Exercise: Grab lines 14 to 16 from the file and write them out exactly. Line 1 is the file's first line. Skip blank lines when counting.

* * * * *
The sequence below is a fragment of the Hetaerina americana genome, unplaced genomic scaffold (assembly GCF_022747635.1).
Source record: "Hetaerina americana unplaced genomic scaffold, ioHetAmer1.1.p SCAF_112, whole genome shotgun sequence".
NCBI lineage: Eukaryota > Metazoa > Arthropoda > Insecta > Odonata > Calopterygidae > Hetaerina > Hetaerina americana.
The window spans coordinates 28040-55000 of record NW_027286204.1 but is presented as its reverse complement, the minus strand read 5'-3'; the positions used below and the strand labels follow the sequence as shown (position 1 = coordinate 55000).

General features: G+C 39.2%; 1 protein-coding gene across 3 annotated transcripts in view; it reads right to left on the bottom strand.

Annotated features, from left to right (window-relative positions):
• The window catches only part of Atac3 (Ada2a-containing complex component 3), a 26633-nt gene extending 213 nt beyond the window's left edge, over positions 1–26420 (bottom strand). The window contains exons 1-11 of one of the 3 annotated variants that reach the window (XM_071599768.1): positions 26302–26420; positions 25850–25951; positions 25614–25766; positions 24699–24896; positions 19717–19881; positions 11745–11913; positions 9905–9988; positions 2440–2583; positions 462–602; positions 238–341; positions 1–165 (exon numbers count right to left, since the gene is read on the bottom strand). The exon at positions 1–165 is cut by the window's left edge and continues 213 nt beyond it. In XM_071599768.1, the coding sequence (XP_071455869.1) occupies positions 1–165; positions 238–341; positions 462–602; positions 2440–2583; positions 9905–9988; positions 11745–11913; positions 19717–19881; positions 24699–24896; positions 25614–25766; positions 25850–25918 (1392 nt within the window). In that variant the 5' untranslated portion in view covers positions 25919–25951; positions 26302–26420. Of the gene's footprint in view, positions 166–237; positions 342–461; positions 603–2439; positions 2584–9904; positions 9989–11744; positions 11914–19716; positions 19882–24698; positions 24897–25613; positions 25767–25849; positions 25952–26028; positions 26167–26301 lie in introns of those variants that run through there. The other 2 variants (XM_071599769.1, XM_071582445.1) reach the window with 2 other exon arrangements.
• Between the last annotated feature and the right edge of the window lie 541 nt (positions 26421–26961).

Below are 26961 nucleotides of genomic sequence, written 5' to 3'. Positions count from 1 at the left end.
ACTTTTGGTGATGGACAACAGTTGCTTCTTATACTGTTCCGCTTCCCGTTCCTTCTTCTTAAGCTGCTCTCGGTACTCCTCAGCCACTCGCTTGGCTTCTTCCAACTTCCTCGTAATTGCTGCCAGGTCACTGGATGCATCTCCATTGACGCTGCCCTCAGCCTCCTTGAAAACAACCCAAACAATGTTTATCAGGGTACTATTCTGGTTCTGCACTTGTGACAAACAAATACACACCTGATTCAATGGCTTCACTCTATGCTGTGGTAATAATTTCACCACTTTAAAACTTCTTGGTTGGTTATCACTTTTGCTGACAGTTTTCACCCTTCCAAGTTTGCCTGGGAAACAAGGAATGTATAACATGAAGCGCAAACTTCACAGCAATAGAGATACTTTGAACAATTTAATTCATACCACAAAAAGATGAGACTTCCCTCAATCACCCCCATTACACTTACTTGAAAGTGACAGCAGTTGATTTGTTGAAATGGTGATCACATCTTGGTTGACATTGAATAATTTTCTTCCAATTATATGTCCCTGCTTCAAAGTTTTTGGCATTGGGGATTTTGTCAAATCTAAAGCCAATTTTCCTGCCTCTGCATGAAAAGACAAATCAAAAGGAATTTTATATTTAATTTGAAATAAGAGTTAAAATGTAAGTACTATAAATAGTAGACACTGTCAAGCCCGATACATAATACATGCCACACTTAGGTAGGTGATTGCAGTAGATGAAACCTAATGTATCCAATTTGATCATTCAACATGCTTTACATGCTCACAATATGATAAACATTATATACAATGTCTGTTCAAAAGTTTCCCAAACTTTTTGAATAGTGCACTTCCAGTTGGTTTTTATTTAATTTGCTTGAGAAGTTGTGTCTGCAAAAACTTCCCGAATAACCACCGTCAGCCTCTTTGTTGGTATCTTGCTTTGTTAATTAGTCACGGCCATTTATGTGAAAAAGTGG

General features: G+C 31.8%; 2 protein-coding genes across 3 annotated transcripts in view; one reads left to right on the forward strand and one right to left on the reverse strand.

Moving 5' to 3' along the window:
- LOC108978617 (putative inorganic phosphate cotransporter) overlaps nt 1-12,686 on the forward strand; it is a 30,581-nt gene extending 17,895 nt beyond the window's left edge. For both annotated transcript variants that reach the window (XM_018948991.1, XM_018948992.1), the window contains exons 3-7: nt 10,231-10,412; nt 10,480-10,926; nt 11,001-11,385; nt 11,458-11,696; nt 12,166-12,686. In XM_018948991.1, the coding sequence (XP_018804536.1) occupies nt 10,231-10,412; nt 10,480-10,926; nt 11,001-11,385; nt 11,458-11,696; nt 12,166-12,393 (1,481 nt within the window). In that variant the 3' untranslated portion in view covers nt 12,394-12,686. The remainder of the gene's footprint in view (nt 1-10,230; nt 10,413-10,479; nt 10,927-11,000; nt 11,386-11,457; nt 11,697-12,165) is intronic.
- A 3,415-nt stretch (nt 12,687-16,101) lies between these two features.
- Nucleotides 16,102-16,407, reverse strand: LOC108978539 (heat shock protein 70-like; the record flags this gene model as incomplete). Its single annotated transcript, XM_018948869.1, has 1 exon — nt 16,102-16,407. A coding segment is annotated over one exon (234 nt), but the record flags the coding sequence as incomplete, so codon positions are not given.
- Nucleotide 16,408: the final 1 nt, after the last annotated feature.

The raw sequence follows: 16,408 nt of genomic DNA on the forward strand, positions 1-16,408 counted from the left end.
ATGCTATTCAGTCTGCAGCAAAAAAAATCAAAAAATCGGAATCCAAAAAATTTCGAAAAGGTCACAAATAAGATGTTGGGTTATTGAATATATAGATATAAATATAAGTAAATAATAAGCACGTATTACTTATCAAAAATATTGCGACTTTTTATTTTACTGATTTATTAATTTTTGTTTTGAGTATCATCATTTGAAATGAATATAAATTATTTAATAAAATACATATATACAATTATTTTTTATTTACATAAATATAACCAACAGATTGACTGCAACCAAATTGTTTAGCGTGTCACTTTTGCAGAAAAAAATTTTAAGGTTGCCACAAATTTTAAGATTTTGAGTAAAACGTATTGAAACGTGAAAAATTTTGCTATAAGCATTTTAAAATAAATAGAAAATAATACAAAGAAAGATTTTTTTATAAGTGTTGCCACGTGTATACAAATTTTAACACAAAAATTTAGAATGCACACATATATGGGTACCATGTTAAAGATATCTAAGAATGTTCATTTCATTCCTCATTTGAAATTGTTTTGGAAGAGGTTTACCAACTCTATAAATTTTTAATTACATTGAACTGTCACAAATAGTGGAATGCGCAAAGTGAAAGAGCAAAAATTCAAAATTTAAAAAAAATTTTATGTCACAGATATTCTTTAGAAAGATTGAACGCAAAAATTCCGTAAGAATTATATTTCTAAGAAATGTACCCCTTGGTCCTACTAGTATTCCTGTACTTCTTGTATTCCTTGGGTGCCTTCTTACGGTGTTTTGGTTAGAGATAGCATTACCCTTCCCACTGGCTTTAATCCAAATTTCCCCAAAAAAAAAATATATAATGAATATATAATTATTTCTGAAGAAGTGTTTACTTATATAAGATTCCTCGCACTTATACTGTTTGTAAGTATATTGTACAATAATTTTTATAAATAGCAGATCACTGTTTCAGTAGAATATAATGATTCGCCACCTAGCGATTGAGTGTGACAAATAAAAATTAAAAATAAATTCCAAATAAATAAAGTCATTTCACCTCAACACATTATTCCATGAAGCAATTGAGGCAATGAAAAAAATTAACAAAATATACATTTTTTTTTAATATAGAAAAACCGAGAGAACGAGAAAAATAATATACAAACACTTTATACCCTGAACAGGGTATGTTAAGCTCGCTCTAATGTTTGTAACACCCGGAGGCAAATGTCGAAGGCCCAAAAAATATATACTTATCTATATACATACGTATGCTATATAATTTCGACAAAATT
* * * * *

- A 3,415-nt stretch (nt 12,687-16,101) lies between these two features.
- Nucleotides 16,102-16,407, reverse strand: LOC108978539 (heat shock protein 70-like; the record flags this gene model as incomplete). Its single annotated transcript, XM_018948869.1, has 1 exon — nt 16,102-16,407. A coding segment is annotated over one exon (234 nt), but the record flags the coding sequence as incomplete, so codon positions are not given.
- Nucleotide 16,408: the final 1 nt, after the last annotated feature.